It has been a long time coming for console players to experience the unsettling and surreal Amnesia games, with the first title making its way to PC 6 years ago. A collection pieced together by Frictional Games’ highly acclaimed original Amnesia: The Dark Descent, the expansion Amnesia Justine and The Chinese Room’s Amnesia: A Machine for Pigs. Despite not updating these games all that much in terms of graphics and mechanics, the true horror still stands on its own today. Braving the unsettling corridors is just as scary as it was back in 2010.
The first and easily the best Amnesia title, The Dark Descent puts you in the shoes of Daniel as he mysteriously wakes up inside an unsettling castle. Not knowing how or why you are there you will need to brave the eerie passages to piece together what exactly is going on. Armed solely with a lamp, you will need to scour the environment for oil that is used to keep your light aflame and tinderboxes, that allow you to light torches and candles throughout your environment. As you move deeper into the castle you will discover notes and have flashbacks that will reveal the disturbing nature of your story. Horrifying monsters lurk through the corridors and with nothing to protect yourself, your only defence is to run and hide. Hiding in dark places can help you throw off the scent although staying within the darkness slowly drives Daniel insane. This is where the true terror starts to develop, partnering with the worrying noises at every corner and the hideous creatures stalking you, as Daniel falls into insanity his vision starts to blur, the walls begin to swell and move as if they were alive and the even some of the paintings strewn across the walls start to disfigure. Sitting alone in a dark room with headphones on is the best way to play a game that is arguably one of the scariest games of all time. Even though the visuals and rigid gameplay can feel a little dated compared to modern games, experiencing The Dark Descent alone makes this collection worth it for console gamers.
The next piece of the collection is a standalone expansion for The Dark Descent called Justine. The player takes control of an unnamed female character. Waking within a dungeon cell with amnesia a phonograph plays a recording of a woman named Justine. Justine informs you that you are a part of a psychological test and you will be presented with a series of puzzles to solve. It is possible to simply abandon each puzzle and move on although this will result in an innocent person losing their life. This short experience is plagued with the horror and intensity of its predecessor, featuring monstrous enemies that seek you out and horrifying environments that start to affect your own sanity.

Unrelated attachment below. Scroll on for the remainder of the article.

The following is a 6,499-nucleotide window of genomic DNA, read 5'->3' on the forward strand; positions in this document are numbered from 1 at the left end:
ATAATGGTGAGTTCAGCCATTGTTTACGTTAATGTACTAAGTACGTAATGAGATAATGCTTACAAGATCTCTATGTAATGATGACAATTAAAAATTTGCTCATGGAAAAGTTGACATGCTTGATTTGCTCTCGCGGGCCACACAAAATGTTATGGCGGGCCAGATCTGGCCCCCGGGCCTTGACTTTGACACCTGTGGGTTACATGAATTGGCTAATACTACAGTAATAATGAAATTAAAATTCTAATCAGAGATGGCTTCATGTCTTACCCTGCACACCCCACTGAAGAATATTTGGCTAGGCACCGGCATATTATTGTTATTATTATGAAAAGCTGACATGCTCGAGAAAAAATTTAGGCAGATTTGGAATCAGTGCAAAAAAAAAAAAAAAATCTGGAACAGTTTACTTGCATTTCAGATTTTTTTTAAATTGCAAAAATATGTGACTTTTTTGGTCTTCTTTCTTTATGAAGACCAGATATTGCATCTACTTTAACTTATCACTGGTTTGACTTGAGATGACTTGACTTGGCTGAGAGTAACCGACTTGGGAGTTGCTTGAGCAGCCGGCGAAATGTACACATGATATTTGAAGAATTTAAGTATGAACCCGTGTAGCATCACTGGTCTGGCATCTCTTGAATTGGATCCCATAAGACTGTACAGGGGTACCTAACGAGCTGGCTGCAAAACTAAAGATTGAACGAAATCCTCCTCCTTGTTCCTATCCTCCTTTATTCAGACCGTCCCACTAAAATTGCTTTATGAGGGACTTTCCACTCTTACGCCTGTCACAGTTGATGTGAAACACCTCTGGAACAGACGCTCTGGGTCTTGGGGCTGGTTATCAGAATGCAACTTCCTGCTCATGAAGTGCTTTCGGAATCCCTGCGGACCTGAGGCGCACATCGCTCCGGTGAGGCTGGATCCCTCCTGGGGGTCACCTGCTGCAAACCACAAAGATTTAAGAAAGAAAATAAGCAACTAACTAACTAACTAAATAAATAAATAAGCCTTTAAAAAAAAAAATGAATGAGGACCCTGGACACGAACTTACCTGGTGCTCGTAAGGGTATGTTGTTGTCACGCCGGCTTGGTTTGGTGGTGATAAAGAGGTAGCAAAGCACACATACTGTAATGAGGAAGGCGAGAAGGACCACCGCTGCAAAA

Rounding out the collection is The Chinese Room’s Amnesia: A Machine for Pigs. Featuring a number of interlocking narratives, The Chinese Room seemed set to make a game that was a lot more up their alley than the previous take on the Amnesia universe. With Frictional Games only having a small part in the production of this iteration the game suffers, becoming a somewhat disappointing follow-up to one of the scariest games of all time. The Chinese Room opted to strip down some of the major gameplay mechanics in A Machine for Pigs, making it more of a walking simulator than The Dark Descent. Shedding the inventory system, the need to search for oil for your lantern or medicine to heal yourself and even going as far to take out the sanity meter. The lack of these mechanics makes not only the encounters with enemies less intense as well as searching through the environment. Being the more recent of the titles, A Machine for Pigs less rigid gameplay and visuals do hold up a little better than the other two titles despite it being the weaker of the three.
The Amnesia Collection is a great way to experience the terrifying series that has had PC gamers reeling for years. Whether it be stalking through the dark corridors of The Dark Descent, battling the urge to turn on your lantern with the fear of not only running out of the precious oil that fuels the flame but also of what dangers lurk around each corner. Braving the disturbing trials in the dark dungeons of Justine or piecing together the weaving narrative of the tamer A Machine for Pigs. Without tweaking the gameplay or visuals in the console versions leaves some aspects of each game feeling a little dated, especially The Dark Descent and Justine, the quality still shines through as the collection becomes a must-buy for horror fans that are yet to experience it.
This review is based on a review copy of the PlayStation 4 version of Amnesia: Collection developed by Frictional Games and The Chinese Room and published by Frictional Games.
- The Dark Descent's unsettling narrative
- Trials of Justine
- Finally console gamers can experience
- No updated mechanics or visuals